When the underdog Texas Rangers eliminated the “Evil Empire” New York Yankees from the playoffs last week and dispatched them back to their smoldering Death Star, millions of people across America, and around the world, cheered.
Why is that?
There was a time, not too long ago, when America loved the Yankees, and the world loved America. And no Yankee was more loved than Babe Ruth, who personified the Yankees, and the America, of his day. “Babe Ruth’s big appetites for home runs, food, drink, women, and even life itself helped deliver the message that America was an up-and-coming power. We were young, strong, uninhibited, and had that can-do attitude that war-ravaged Europe sorely lacked,” wrote Kevin O’Connell and Josh Pahigian in their book Why I Hate the Yankees.
Fast-forward to today and the New York Yankees are viewed by many as too rich, too powerful, too arrogant, and what former President Clinton advisor Lanny Davis called “the epitome of the capitalist enemy within the world of baseball,”—much the same way America is viewed within the world of nations.
If it is true that, as America goes, so go the Yankees, then what has changed about America and the Yankees since the days of Babe Ruth?
In the 1920s, America was a rising power. So were the New York Yankees. Then the Yankees and America went on winning streaks.
When Babe Ruth first joined the Yankees, the team had never won the World Series. Since then, the Yankees have won the World Series twenty-seven times—far more than any other team and almost triple that of their nearest competitor.
The Yankees and America went from underdogs to superpowers. That is what changed since the days of Babe Ruth. “In other words, the Yankees are the United States. Those Americans puzzled by the ambivalence, to put it gently, with which U.S. leadership in the world is met might consider their own love-hate relationship with New York’s finest. The parallels run deep and true,” wrote Alex Massie in The Spectator after the Yankees won their twenty-seventh World Series championship last year.For the past five years, I have conducted perhaps the most comprehensive study ever on our love-hate relationship with underdogs and overdogs. And I noticed a pattern. When people choose sides between the Yankees and the Rangers, America and other nations—or any contest between unequal powers—they tend to choose the side of the underdog. This is no surprise.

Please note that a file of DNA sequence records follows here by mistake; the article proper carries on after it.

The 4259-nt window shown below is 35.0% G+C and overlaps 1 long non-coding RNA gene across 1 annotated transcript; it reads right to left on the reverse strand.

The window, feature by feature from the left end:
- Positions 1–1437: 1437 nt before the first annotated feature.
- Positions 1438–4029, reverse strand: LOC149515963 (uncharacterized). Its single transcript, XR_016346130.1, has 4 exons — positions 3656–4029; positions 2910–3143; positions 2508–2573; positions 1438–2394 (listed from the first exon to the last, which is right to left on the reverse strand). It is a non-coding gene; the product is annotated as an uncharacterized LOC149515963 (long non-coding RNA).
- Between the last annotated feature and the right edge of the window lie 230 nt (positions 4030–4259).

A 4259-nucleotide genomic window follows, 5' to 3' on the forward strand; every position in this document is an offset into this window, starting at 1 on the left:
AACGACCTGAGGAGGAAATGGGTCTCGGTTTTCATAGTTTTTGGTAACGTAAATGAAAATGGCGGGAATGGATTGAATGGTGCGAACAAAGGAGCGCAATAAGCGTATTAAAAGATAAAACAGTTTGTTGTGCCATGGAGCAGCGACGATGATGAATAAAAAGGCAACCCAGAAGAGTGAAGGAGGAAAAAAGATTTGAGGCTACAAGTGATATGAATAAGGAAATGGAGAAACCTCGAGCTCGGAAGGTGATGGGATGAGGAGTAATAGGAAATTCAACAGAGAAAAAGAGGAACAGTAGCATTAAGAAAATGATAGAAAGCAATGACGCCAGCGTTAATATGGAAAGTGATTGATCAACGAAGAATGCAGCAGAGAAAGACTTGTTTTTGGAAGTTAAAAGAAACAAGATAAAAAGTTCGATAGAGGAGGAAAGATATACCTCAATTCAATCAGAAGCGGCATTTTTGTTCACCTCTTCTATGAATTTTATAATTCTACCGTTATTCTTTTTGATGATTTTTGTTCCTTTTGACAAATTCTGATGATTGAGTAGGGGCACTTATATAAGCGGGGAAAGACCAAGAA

What is a surprise is how some people’s natural love for the underdog has warped into an automatic, blind, irrational hatred for those who have more power (overdogs). In the case of the New York Yankees, it manifests itself as “Yankee Derangement Syndrome.” When it comes to America—even with a new, swagger-free, more globally-minded President in the White House—America is still “the Great Satan” in the eyes of millions, and the focus of scorn, resentment and rage the world over.
I call this belief system “Underdogma,” which is the reflexive belief that those who have less power are good because they have less power, and that those who have more power are bad because they have more power. According to those who practice Underdogma, the underdog can do no wrong—even when he does wrong, and the overdog can do no right—even when he does right.
So how can the Yankees, and America, overcome such hatred? Let’s ask someone who overcame his hatred for the New York Yankees.
Last year, former special counsel to President Clinton and lifelong Yankee hater Lanny Davis went against his “family history,” against his “DNA,” and did what he said would make “grand-pa cry in Heaven.” He rooted for the Yankees.
What caused Lanny Davis to break the generational cycle of Underdogma? The first crack in his belief system came in the 1980s and early 1990s. As Mr. Davis wrote, “finally, there seemed to be some economic and social justice in the world. The Yankees didn’t win a World Series for 16 years—from 1979-1995.” But then the Yankees went back to their winning ways, which led Lanny Davis—via Underdogma—back to hating the Yankees. And then a “miracle” happened: he found himself rooting for the Yankees against the Philadelphia Phillies in the 2009 World Series. What finally tipped him over the edge? It was when the scales of power tipped against the Yankees.
“First, they [the Yankees] hadn’t won the Series for eight straight seasons—from 2001-2008 [championing of the underdog]. “Second, the Phillies had won the year before and they were described as the ‘favorites’ by a lot of sports writers” [scorn for the overdog].
Thanks to Mr. Davis—and the underdog Texas Rangers—the New York Yankees, and America, now have a blueprint for breaking the generational cycle of Underdogma. All the Yankees and America have to do is…lose.